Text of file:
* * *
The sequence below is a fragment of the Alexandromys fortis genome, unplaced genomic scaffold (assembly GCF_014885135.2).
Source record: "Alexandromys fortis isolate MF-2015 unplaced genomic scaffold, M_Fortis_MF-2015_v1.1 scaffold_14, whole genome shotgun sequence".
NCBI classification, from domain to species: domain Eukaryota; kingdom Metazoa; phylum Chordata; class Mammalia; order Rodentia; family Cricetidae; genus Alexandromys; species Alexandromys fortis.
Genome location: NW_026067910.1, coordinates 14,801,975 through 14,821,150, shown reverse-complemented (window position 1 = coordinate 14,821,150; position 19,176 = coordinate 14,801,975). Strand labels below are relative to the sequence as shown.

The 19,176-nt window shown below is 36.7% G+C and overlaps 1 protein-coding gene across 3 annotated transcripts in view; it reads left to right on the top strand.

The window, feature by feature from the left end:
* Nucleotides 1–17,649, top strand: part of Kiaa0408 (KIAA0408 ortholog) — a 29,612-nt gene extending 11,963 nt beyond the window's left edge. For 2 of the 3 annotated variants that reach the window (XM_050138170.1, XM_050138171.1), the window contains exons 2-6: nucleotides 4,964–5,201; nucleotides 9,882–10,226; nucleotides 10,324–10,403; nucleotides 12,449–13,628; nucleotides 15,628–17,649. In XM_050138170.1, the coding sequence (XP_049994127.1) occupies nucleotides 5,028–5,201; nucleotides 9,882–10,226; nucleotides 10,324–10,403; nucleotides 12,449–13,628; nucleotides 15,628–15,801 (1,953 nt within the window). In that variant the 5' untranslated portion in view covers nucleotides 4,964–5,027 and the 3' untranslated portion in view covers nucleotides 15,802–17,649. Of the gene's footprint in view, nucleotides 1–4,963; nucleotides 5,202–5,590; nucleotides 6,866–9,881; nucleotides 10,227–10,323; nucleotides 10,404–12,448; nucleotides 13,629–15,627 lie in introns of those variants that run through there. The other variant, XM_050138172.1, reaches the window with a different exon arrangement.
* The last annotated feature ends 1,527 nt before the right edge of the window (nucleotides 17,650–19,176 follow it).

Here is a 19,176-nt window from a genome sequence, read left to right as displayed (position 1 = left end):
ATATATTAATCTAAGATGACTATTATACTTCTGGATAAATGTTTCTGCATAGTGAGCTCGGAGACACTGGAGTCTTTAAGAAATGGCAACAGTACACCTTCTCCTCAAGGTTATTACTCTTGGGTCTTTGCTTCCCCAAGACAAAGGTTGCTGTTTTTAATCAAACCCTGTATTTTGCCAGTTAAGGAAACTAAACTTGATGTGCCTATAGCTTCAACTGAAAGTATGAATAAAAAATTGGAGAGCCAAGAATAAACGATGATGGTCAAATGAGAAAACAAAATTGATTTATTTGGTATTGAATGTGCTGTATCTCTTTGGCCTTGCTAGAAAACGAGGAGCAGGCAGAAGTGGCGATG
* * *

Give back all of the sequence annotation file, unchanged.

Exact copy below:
The sequence below is a fragment of the Alexandromys fortis genome, unplaced genomic scaffold (assembly GCF_014885135.2).
Source record: "Alexandromys fortis isolate MF-2015 unplaced genomic scaffold, M_Fortis_MF-2015_v1.1 scaffold_14, whole genome shotgun sequence".
NCBI classification, from domain to species: domain Eukaryota; kingdom Metazoa; phylum Chordata; class Mammalia; order Rodentia; family Cricetidae; genus Alexandromys; species Alexandromys fortis.
Genome location: NW_026067910.1, coordinates 14,801,975 through 14,821,150, shown reverse-complemented (window position 1 = coordinate 14,821,150; position 19,176 = coordinate 14,801,975). Strand labels below are relative to the sequence as shown.

The 19,176-nt window shown below is 36.7% G+C and overlaps 1 protein-coding gene across 3 annotated transcripts in view; it reads left to right on the top strand.

The window, feature by feature from the left end:
* Nucleotides 1–17,649, top strand: part of Kiaa0408 (KIAA0408 ortholog) — a 29,612-nt gene extending 11,963 nt beyond the window's left edge. For 2 of the 3 annotated variants that reach the window (XM_050138170.1, XM_050138171.1), the window contains exons 2-6: nucleotides 4,964–5,201; nucleotides 9,882–10,226; nucleotides 10,324–10,403; nucleotides 12,449–13,628; nucleotides 15,628–17,649. In XM_050138170.1, the coding sequence (XP_049994127.1) occupies nucleotides 5,028–5,201; nucleotides 9,882–10,226; nucleotides 10,324–10,403; nucleotides 12,449–13,628; nucleotides 15,628–15,801 (1,953 nt within the window). In that variant the 5' untranslated portion in view covers nucleotides 4,964–5,027 and the 3' untranslated portion in view covers nucleotides 15,802–17,649. Of the gene's footprint in view, nucleotides 1–4,963; nucleotides 5,202–5,590; nucleotides 6,866–9,881; nucleotides 10,227–10,323; nucleotides 10,404–12,448; nucleotides 13,629–15,627 lie in introns of those variants that run through there. The other variant, XM_050138172.1, reaches the window with a different exon arrangement.
* The last annotated feature ends 1,527 nt before the right edge of the window (nucleotides 17,650–19,176 follow it).

Here is a 19,176-nt window from a genome sequence, read left to right as displayed (position 1 = left end):
ATATATTAATCTAAGATGACTATTATACTTCTGGATAAATGTTTCTGCATAGTGAGCTCGGAGACACTGGAGTCTTTAAGAAATGGCAACAGTACACCTTCTCCTCAAGGTTATTACTCTTGGGTCTTTGCTTCCCCAAGACAAAGGTTGCTGTTTTTAATCAAACCCTGTATTTTGCCAGTTAAGGAAACTAAACTTGATGTGCCTATAGCTTCAACTGAAAGTATGAATAAAAAATTGGAGAGCCAAGAATAAACGATGATGGTCAAATGAGAAAACAAAATTGATTTATTTGGTATTGAATGTGCTGTATCTCTTTGGCCTTGCTAGAAAACGAGGAGCAGGCAGAAGTGGCGATG